It’s Mental Health Awareness Week from the 10th to the 16th of May – a timely reminder that everyone’s mental health matters and those who are struggling with mental illness deserve understanding and support.
It’s also a chance to reflect on our own mental health. Try some of these top tips to boost your wellbeing and feel happier day to day.
Staying active provides a great workout for our brains too, releasing endorphins that keep us calm and happy. Working out in nature is particularly good for a relaxing mental health boost.
- Learn something new
Learning new skills can improve self-esteem and self-confidence, give you a sense of purpose and help you connect with others. Even if you feel like you don’t have much time, you can enjoy learning new things in lots of different ways:
- Learn to cook something new.
- Take on a new responsibility at work, like mentoring someone or giving a presentation.
- Work on a DIY project. There are lots of free video tutorials online.
- Sign up for a course at a local college.
- Try a new hobby like writing a blog, taking up a sport or learning to paint.
You don’t have to sit exams or get qualifications. This is about enjoying life..
- Have a good night’s sleep
Sleep is closely related to mental health, and it goes both ways–mental health problems can impact your sleep, and poor sleep can impact your mental health.
- Connect with people
Even if you’re an introvert, having healthy relationships with friends, family and community is important for your wellbeing. Building social connections that are right for you can boost your self-worth, give you a sense of purpose, and make you feel happier and more secure.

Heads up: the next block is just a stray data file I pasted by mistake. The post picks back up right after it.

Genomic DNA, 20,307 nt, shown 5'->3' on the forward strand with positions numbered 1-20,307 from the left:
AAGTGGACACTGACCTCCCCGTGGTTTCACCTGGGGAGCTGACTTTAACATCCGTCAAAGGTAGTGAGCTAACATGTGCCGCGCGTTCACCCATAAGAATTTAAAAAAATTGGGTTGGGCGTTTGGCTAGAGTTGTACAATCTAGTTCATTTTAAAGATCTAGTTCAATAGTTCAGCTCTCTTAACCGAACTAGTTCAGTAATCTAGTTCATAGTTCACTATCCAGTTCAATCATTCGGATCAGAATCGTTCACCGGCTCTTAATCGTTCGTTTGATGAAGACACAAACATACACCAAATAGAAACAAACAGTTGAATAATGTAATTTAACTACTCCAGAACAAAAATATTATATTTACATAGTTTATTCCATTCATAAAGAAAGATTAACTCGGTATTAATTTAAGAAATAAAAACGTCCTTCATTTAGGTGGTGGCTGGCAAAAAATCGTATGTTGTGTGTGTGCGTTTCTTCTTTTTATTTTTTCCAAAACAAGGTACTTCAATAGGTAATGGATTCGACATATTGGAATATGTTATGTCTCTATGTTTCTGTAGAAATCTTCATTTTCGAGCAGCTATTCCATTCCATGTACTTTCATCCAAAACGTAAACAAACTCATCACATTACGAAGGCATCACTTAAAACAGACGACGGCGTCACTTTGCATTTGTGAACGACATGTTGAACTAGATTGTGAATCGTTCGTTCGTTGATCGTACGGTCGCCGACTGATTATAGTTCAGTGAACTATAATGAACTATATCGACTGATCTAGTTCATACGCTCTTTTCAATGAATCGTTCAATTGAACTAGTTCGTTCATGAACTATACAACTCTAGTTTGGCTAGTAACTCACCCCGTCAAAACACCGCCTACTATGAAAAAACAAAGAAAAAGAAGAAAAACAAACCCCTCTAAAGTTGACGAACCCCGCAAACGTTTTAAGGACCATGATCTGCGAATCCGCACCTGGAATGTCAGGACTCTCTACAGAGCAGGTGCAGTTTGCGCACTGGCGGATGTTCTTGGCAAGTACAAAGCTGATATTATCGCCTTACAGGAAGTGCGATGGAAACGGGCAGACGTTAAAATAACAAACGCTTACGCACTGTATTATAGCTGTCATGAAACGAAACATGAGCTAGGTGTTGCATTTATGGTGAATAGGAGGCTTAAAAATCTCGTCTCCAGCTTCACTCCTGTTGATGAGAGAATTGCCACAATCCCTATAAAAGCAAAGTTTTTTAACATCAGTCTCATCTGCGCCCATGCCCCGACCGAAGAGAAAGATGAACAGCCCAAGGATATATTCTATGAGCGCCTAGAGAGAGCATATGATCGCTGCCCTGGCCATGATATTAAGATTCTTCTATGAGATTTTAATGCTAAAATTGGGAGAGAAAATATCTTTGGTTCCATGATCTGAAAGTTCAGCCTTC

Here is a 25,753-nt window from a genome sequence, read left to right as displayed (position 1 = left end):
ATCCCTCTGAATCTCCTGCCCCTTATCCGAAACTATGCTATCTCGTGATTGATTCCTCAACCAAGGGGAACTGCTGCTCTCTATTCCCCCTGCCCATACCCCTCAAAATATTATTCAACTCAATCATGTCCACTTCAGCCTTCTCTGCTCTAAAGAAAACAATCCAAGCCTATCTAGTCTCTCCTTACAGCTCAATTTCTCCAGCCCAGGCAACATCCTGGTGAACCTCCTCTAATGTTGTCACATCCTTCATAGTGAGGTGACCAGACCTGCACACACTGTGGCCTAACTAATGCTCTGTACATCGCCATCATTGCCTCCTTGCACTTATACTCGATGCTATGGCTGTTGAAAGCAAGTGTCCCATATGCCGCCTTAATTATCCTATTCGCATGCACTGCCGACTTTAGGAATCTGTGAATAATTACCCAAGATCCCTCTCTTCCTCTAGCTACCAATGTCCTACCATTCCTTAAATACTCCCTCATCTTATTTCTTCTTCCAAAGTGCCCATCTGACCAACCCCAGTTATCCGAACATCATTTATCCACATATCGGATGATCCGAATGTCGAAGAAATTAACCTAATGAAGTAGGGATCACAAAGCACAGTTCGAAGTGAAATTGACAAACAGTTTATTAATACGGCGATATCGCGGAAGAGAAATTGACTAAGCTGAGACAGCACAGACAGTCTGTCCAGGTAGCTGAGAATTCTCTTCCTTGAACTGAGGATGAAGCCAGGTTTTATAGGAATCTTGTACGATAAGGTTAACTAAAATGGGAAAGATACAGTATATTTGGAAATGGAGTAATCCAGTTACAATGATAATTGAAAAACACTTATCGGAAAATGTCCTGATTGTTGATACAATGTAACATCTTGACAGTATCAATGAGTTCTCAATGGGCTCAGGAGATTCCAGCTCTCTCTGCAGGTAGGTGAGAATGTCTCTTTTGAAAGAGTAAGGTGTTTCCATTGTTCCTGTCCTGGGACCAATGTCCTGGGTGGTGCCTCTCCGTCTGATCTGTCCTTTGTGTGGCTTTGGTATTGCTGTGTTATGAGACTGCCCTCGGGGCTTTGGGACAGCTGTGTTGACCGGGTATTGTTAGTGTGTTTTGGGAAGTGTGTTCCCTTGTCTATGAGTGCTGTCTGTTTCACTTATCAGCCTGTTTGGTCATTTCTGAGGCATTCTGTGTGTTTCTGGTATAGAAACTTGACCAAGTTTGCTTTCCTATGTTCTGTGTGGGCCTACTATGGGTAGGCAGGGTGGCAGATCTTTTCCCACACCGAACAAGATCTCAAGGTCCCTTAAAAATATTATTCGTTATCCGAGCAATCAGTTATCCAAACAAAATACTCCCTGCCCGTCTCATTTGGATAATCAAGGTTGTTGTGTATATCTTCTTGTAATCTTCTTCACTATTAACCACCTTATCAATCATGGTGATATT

- Do something you enjoy
Studies show people with hobbies are less likely to suffer from low mood, depression and stress. Hobbies that get you out and about are particularly good for boosting your mood and reducing stress. Try making a list of things you might enjoy doing.
- Talk to someone
Talking about your feelings is important: a problem shared is a problem halved. Everyone needs to feel heard, and hearing someone else’s perspective can often provide solutions we haven’t thought of.
- Take a break
Regular breaks are important to avoid overwhelm and burnout–and studies show they actually make you more productive. Make time to have time!
- Drink responsibly
Drowning your sorrows in drink can easily lead to addiction, so try to drink responsibly. Avoid drinking more than 14 units of alcohol a week.
- Ask for help
Asking for help can be challenging, but it’s often the first step to positive change. You don’t have to cope with mental illness on your own–it’s ok to reach out and seek support.
- Practise mindfulness
Mindfulness is a great mental health tonic, enabling you to shift from stressful thoughts to therapeutic activities like nature observation or breathing exercises. Developing a regular mindfulness practice will noticeably boost your mental health.